“Heaven is Calling” is a faster pace offering that has me banging my head right along without necessarily going into the traditional Heavy Metal foundation the band has utilized lately. The vocals really pack a great deal of energy, as doess the music. The drums push the beat forward perfectly are stand out the most with a fantastic tighter quality to the snares. The cymbals are utilized a lot, but aren’t exactly the most impressive sadly. The faster chords just hit me non-stop with a slight sharpness that really brought a good deal of bite to the material. The song never really lets up for the under five minutes it exists, even continuing to build in intensity to a heavily bass kick driven conclusion that fits it perfectly. This makes for a fantastic introduction to the album, and I’m completely impressed, as well as anxious to hear the rest.
“Facing Your Enemy” starts off slow with some synth/keyboard sounds that continue to fade in and out. These do continue throughout, but take on more of an Electronica background effect that does fill the emptiness of the slower pace. In no time at all we’re back to a more traditional Heavy Metal sound, but it carries some additional Modern Rock style elements, and even some bridges I can easily picture Beck utilizing, completely expecting to hear some of that horrible white adult rapping that usually accompanies his material there. But, the clean singing carries a strong enthusiasm against a strong chorus that picks a bit of an emotional push to it that brings everything away from that odd sound into a more traditional power ballad territory. This isn’t anything too spectacular, but it had my head bobbing along throughout, and I did completely enjoy my time with it.
“Eyes of a Stranger” ditches the ballad approach for a slightly more aggressive faster pace. The vocals are a little deeper here as well, matching the somewhat beautiful Power Metal style the band is utilizing. The guitars really stand out here, creating an infectious melody that still has a large set of balls to them, working well with the restrained singing to build up a little tension throughout. The chorus once again stands out the most, and the subtle keyboard presence works out well during the slower moments of it, though the bass kicks largely take command when the pace picks up. Of course there’s a strong Hard Rock push with the track, which shows well during the build up to the guitar solo, as well as the solo itself, a longer piece that isn’t too technical or faster paced, but perfectly suits the offering.
Like clockwork, “Fear No Evil” heads back into the slower paced ballad material once again. The echo on the drum kit really comes through here, and the keyboards add some nice atmosphere to the material to keep the music coming off rich, filling the dead air the simpler guitars don’t quite fill. The transition into the first chorus sounds natural to the song, a subtle build to a slightly more powerful performance all around with a little extra emotion, though you can really hear a good deal of pain through the vocals in each main verse. The only problem is that it doesn’t really seem to work out well, though the execution is a lot better the other times they hit. This isn’t a largely impressive track, but for a less than four minute song, there honestly isn’t anything bad about it.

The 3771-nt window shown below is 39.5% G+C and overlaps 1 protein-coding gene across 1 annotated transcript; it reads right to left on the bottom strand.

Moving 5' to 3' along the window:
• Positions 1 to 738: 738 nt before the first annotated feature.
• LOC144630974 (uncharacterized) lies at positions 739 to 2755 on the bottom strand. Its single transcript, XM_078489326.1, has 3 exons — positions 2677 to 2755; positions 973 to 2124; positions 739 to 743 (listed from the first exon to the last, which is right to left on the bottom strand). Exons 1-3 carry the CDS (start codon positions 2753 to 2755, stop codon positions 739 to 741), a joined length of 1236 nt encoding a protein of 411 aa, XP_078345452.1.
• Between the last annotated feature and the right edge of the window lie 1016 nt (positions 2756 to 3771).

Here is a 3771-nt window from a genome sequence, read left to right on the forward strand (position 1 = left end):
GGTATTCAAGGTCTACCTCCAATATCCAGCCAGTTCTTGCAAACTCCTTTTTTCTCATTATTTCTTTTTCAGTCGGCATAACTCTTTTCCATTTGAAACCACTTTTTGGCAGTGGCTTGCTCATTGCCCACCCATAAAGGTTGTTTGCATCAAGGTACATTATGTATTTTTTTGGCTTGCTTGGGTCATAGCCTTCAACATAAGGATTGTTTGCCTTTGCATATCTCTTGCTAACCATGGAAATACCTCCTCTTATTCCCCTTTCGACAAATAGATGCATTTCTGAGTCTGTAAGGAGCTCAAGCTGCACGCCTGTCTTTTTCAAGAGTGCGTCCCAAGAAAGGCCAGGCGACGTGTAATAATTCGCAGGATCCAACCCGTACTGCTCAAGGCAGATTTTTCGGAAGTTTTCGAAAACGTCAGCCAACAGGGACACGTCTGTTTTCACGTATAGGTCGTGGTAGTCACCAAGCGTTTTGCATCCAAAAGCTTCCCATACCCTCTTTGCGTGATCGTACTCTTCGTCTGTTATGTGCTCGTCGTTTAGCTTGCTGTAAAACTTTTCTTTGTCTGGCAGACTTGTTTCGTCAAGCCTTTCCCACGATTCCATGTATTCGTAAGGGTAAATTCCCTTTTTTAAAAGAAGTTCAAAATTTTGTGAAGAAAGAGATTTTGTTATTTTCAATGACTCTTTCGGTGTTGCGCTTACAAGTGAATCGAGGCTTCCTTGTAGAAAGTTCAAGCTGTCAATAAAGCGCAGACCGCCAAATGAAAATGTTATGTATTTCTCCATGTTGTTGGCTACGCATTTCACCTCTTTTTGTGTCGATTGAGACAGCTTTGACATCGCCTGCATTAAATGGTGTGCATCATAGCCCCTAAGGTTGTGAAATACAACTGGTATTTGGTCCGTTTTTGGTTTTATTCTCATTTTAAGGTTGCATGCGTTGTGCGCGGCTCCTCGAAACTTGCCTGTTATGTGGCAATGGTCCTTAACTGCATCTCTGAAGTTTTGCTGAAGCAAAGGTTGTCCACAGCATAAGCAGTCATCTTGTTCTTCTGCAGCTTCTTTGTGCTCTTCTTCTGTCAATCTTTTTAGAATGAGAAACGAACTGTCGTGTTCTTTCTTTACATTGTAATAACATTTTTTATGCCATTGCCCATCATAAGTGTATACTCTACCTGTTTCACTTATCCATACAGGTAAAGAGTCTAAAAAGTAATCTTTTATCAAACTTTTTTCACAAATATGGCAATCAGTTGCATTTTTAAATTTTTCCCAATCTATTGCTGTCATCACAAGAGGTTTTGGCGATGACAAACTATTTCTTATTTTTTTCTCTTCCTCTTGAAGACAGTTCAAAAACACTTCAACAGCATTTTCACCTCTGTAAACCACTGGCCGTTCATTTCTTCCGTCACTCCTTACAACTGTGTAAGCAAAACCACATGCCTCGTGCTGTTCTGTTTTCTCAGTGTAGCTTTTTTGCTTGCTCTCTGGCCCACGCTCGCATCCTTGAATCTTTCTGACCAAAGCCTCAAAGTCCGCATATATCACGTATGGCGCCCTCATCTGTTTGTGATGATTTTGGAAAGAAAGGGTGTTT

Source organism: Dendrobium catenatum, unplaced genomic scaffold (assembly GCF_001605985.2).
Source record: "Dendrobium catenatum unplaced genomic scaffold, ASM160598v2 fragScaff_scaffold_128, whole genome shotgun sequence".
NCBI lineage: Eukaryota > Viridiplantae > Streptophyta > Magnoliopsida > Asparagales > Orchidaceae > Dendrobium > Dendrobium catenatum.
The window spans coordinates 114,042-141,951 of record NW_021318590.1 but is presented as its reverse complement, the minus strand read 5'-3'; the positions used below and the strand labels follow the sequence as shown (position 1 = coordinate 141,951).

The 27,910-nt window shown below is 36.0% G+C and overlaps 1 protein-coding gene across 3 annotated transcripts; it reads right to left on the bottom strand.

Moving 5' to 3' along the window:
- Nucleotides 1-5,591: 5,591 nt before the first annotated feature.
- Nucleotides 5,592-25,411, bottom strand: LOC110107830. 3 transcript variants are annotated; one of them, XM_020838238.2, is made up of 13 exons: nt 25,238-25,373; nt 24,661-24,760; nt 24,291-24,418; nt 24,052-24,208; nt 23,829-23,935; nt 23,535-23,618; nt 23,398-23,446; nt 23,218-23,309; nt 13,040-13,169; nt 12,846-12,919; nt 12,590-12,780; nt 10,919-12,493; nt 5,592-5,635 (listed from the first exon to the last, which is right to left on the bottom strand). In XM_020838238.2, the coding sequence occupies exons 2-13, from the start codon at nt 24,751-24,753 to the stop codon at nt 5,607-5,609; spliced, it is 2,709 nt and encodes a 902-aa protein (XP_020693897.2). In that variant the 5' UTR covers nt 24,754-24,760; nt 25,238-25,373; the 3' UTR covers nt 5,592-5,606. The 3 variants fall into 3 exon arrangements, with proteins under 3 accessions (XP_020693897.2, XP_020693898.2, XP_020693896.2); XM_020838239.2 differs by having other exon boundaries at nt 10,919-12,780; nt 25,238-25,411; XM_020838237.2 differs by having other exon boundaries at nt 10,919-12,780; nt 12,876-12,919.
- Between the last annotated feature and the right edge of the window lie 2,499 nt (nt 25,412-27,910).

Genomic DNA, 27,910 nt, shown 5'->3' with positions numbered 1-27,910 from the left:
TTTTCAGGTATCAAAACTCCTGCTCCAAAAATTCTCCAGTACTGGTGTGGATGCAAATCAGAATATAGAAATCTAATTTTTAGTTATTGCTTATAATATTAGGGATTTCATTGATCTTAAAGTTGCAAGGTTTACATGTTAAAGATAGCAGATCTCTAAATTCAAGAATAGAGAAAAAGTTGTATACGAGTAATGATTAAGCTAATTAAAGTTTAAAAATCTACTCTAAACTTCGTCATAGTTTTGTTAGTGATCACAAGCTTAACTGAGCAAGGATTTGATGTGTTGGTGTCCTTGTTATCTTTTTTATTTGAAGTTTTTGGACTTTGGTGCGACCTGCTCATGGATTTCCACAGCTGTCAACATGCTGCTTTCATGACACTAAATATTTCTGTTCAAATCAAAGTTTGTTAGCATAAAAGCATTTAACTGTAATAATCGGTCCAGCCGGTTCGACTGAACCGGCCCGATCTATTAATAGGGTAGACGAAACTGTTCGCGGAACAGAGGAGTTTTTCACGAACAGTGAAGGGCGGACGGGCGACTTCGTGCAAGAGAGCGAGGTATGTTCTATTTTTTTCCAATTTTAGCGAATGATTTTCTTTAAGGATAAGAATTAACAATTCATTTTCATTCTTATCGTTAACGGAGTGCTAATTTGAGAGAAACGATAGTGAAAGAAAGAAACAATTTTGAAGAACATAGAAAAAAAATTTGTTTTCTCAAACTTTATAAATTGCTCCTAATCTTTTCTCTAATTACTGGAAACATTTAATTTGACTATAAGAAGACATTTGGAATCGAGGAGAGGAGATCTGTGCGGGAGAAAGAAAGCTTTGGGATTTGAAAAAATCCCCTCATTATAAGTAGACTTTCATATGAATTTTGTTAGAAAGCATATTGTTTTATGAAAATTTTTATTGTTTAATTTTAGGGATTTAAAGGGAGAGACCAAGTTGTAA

“Live & Learn” finds the keyboards at play again against some harsher chords with a Hard Rock authority. This isn’t another faster track, though it does merge a slower approach with the attitude of a mid-temp eighties Rock track. Again, there’s restraint, which really shows in the chorus. The music sounds lower in tone, never letting the energy out like on previous tracks aside the chugging approach used. The main verses are a lot slower and ultimately a little more hollow. The guitar solo, like on “Eyes of a Stranger,” is well suited to the song, and not another short experience. While it isn’t that bad a song, it also is far from impressive, and not really too unique for At Vance, or just this style of music in general.
If it weren’t for “Live & Learn,” I would be very enthusiastic about this album. Unfortunately, I’ve come to expect that once you reach a less-than-enjoyable song on an At Vance CD, chances are good the rest might be as bad. But, up to that point, Facing Your Enemy is a pretty strong release that I really dug, and would have easily gotten into had it been in my car or a place where I could blast it and not have to limit myself large to two small earbud headphones. I’m anxious to hear the rest, though I’ll tread that territory lightly…
Article based on digital review material provided by AFM Records via Earsplit PR.